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Delay settings soundsystem

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kipman725 View Drop Down
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Post Options Post Options   Thanks (1) Thanks(1)   Quote kipman725 Quote  Post ReplyReply Direct Link To This Post Posted: 18 August 2022 at 11:25am
If you perform the measurements with no crossover in place you get higher resolution data and data that is universally applicable; I.E it's the actual delay.  If you use these measured delays as a starting point for crossover design and don't vary them you should be able to ensure good summation if the drivers have roll-offs near the crossover points by using a mix of: Asymmetrical crossover slopes, all pass filters, filters with different HP and LP points.  A brute force approach (only works with floating point processors due to internal signal levels) is to flatten the drivers to an extra half octave either side of the crossover point using PEQs and then apply standard LR4/LR8 crossovers.  In most cases that should result in good summation.  A free tool to simulate your crossovers is VituixCAD

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Post Options Post Options   Thanks (1) Thanks(1)   Quote toastyghost Quote  Post ReplyReply Direct Link To This Post Posted: 18 August 2022 at 12:37pm
Originally posted by kipman725 kipman725 wrote:

If you perform the measurements with no crossover in place you get higher resolution data and data that is universally applicable; I.E it's the actual delay. 


That generally only holds true if you align using the group delay outside of the device passband, as shown in the Charlie Hughes guide. Experience users can do it other ways, but their process is established and they know what they’re looking for when making the measurements.

The problem with running devices with no filtering in place is that most people will align the IR peaks, which is not the true time of flight or first arrival. Intrinsically, the IR peak will be the high-frequency data - useless if you are trying to align a sub and full range cabinet.

Same for the ETC peak, although less so. The rise of the ETC is where you need to be looking - but this is difficult for seasoned folk, let alone beginners.

The other issue is that even if you get it correctly aligned without filters, the filters will then change the alignment through the acoustic crossover region. Unless they are carefully chosen — and parametric EQ or alternative filter shapes used to achieve a measured version of the actual target response of something like 4th order Linkwitz Riley — the delay values will cause crossover ripple at best, and cancellation at worst.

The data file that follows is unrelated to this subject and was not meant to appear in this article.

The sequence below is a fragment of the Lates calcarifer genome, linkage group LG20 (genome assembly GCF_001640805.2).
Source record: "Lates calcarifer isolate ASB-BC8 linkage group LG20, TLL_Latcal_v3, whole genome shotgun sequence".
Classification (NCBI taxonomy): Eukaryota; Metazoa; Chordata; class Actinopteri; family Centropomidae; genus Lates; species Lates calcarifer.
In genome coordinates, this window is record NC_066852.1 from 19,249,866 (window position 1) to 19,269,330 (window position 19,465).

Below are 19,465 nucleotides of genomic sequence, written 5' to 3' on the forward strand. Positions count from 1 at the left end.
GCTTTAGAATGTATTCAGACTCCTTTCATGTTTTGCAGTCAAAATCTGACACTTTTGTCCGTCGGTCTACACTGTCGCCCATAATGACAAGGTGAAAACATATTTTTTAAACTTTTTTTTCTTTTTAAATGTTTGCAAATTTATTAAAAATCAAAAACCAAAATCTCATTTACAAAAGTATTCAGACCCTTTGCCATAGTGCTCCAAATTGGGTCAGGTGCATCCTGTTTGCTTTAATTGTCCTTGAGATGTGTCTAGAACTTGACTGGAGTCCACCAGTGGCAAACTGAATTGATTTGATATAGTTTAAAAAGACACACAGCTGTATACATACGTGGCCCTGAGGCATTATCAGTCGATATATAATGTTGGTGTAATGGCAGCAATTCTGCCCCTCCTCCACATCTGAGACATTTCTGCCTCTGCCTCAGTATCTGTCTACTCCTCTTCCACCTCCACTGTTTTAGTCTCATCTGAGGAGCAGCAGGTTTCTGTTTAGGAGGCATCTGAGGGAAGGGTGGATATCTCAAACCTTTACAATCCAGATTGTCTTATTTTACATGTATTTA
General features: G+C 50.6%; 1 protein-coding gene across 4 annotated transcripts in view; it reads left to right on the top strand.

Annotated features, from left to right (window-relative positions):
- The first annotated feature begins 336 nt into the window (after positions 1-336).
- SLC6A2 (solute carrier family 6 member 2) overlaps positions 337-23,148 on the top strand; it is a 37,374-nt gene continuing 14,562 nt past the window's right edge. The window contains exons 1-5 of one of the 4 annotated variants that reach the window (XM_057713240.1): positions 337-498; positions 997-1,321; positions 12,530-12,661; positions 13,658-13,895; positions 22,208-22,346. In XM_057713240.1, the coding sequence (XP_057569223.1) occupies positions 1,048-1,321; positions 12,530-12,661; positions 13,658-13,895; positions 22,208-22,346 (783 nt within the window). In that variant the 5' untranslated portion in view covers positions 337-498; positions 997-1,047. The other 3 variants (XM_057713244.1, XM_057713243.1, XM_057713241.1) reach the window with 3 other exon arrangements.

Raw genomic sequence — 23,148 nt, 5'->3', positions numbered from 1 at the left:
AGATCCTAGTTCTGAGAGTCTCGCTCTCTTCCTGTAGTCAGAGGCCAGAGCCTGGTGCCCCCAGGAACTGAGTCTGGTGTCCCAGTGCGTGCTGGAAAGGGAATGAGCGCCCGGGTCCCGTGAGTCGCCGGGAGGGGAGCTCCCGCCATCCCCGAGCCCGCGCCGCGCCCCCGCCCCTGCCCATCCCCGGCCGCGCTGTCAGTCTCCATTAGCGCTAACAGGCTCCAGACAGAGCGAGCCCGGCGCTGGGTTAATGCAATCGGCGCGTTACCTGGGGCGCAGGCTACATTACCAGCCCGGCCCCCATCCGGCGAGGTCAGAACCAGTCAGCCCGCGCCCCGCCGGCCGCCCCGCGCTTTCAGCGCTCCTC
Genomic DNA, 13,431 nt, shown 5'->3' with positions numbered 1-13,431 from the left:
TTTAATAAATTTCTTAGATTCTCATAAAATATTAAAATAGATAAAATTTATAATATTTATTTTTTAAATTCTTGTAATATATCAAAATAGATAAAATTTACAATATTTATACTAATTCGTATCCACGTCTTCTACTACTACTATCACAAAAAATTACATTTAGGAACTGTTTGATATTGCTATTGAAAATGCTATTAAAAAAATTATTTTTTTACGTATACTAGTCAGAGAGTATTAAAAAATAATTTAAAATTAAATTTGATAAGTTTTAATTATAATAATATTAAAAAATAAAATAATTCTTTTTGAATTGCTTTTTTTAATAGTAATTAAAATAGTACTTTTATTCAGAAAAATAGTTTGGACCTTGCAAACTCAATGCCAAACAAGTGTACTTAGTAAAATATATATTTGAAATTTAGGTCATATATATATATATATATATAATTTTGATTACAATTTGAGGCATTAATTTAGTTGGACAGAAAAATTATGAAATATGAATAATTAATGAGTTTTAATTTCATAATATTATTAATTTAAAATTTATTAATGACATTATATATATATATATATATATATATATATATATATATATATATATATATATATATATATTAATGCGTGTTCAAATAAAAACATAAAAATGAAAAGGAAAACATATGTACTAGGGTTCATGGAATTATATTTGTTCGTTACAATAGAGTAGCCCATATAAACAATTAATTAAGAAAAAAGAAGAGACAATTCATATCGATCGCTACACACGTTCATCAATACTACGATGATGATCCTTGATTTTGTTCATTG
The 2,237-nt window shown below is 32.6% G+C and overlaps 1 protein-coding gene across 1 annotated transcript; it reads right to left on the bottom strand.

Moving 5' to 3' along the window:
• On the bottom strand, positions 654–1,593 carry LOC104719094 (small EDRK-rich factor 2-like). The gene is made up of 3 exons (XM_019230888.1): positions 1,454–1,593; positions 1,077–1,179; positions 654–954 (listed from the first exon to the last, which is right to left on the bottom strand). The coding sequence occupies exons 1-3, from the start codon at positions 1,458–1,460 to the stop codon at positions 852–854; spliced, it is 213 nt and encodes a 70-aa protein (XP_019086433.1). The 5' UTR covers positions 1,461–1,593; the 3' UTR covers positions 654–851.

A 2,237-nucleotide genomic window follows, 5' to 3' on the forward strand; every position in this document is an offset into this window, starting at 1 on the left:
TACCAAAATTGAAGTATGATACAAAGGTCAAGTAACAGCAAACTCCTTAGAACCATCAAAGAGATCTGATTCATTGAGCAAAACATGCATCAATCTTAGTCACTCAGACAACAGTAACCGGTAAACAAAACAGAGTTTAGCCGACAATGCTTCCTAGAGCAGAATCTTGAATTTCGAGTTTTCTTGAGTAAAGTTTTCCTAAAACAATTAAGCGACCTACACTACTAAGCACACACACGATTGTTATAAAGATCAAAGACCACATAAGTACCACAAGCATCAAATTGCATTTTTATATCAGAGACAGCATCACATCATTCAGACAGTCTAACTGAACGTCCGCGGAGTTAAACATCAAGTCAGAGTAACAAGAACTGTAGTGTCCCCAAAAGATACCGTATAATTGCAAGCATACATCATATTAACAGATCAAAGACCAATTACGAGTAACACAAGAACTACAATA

I should also point out that every DSP unit implements the same ‘standard’ filter shapes in varying different ways. Your simulated biquad filters aren’t always what comes out once the values are shoved into the actual hardware doing your processing.

Verification, verification, verification!

There is a series of 3 papers from the late 70s/early 80s by the illustrious Dick Heyser on determining the correct delay to observe the ‘true’ phase response of a loudspeaker if you’re interested in the deeper background.

Edited by toastyghost - 18 August 2022 at 12:39pm
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kipman725 View Drop Down
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Post Options Post Options   Thanks (1) Thanks(1)   Quote kipman725 Quote  Post ReplyReply Direct Link To This Post Posted: 18 August 2022 at 2:18pm
REW doesn't use the IR peak if you use the estimate IR delay:
"Estimate IR delay calculates an estimate of the time delay in the measurement by comparing it with a minimum phase version. The delay it calculates can be removed from the impulse response by pressing the Shift IR button on the panel shown after the delay is calculated and can additionally be applied as a timing offset for subsequent measurements." https://www.roomeqwizard.com/help/help_en-GB/html/graph_impulse.html#top

Quote I should also point out that every DSP unit implements the same ‘standard’ filter shapes in varying different ways. Your simulated biquad filters aren’t always what comes out once the values are shoved into the actual hardware doing your processing
yes this is important, verify everything!

Quote he other issue is that even if you get it correctly aligned without filters, the filters will then change the alignment through the acoustic crossover region. Unless they are carefully chosen — and parametric EQ or alternative filter shapes used to achieve a measured version of the actual target response of something like 4th order Linkwitz Riley — the delay values will cause crossover ripple at best, and cancellation at worst.
To me this is more of a difference in methodology to achieve the same outcome.  There are many delay values that will work to achieve summation but only one that is the distance to the acoustic center (ignoring frequency variance) and this may not easily result in summation due to relative phase shifts between the boxes. so if tuning in the field you may want to perform a more iterative process with crossovers in place.


I am interested in the Dick Heyser papers if you have them?